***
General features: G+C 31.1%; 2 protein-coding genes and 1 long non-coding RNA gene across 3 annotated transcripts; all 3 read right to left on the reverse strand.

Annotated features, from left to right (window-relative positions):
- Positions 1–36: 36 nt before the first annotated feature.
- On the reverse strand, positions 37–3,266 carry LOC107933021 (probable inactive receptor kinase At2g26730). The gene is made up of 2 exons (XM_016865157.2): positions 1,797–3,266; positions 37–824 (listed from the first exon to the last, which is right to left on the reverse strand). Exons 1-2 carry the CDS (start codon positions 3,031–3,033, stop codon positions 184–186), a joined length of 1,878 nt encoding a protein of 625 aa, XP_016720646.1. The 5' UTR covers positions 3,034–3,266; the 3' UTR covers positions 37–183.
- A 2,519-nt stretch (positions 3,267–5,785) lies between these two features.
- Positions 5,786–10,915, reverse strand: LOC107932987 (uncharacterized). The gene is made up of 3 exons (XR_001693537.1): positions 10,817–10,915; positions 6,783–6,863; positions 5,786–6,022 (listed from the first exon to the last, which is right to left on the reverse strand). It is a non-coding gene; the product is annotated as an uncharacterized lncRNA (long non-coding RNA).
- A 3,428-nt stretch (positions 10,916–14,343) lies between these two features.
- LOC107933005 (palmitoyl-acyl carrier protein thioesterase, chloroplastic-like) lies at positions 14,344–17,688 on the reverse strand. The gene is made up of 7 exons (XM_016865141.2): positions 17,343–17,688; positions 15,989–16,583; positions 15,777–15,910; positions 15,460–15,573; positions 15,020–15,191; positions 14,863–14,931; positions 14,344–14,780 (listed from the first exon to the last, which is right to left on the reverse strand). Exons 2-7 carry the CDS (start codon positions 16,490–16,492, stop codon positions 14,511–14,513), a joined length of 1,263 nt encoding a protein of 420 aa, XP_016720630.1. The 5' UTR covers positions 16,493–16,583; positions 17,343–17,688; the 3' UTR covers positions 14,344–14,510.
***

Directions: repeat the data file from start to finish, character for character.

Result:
General features: G+C 31.1%; 2 protein-coding genes and 1 long non-coding RNA gene across 3 annotated transcripts; all 3 read right to left on the reverse strand.

Annotated features, from left to right (window-relative positions):
- Positions 1–36: 36 nt before the first annotated feature.
- On the reverse strand, positions 37–3,266 carry LOC107933021 (probable inactive receptor kinase At2g26730). The gene is made up of 2 exons (XM_016865157.2): positions 1,797–3,266; positions 37–824 (listed from the first exon to the last, which is right to left on the reverse strand). Exons 1-2 carry the CDS (start codon positions 3,031–3,033, stop codon positions 184–186), a joined length of 1,878 nt encoding a protein of 625 aa, XP_016720646.1. The 5' UTR covers positions 3,034–3,266; the 3' UTR covers positions 37–183.
- A 2,519-nt stretch (positions 3,267–5,785) lies between these two features.
- Positions 5,786–10,915, reverse strand: LOC107932987 (uncharacterized). The gene is made up of 3 exons (XR_001693537.1): positions 10,817–10,915; positions 6,783–6,863; positions 5,786–6,022 (listed from the first exon to the last, which is right to left on the reverse strand). It is a non-coding gene; the product is annotated as an uncharacterized lncRNA (long non-coding RNA).
- A 3,428-nt stretch (positions 10,916–14,343) lies between these two features.
- LOC107933005 (palmitoyl-acyl carrier protein thioesterase, chloroplastic-like) lies at positions 14,344–17,688 on the reverse strand. The gene is made up of 7 exons (XM_016865141.2): positions 17,343–17,688; positions 15,989–16,583; positions 15,777–15,910; positions 15,460–15,573; positions 15,020–15,191; positions 14,863–14,931; positions 14,344–14,780 (listed from the first exon to the last, which is right to left on the reverse strand). Exons 2-7 carry the CDS (start codon positions 16,490–16,492, stop codon positions 14,511–14,513), a joined length of 1,263 nt encoding a protein of 420 aa, XP_016720630.1. The 5' UTR covers positions 16,493–16,583; positions 17,343–17,688; the 3' UTR covers positions 14,344–14,510.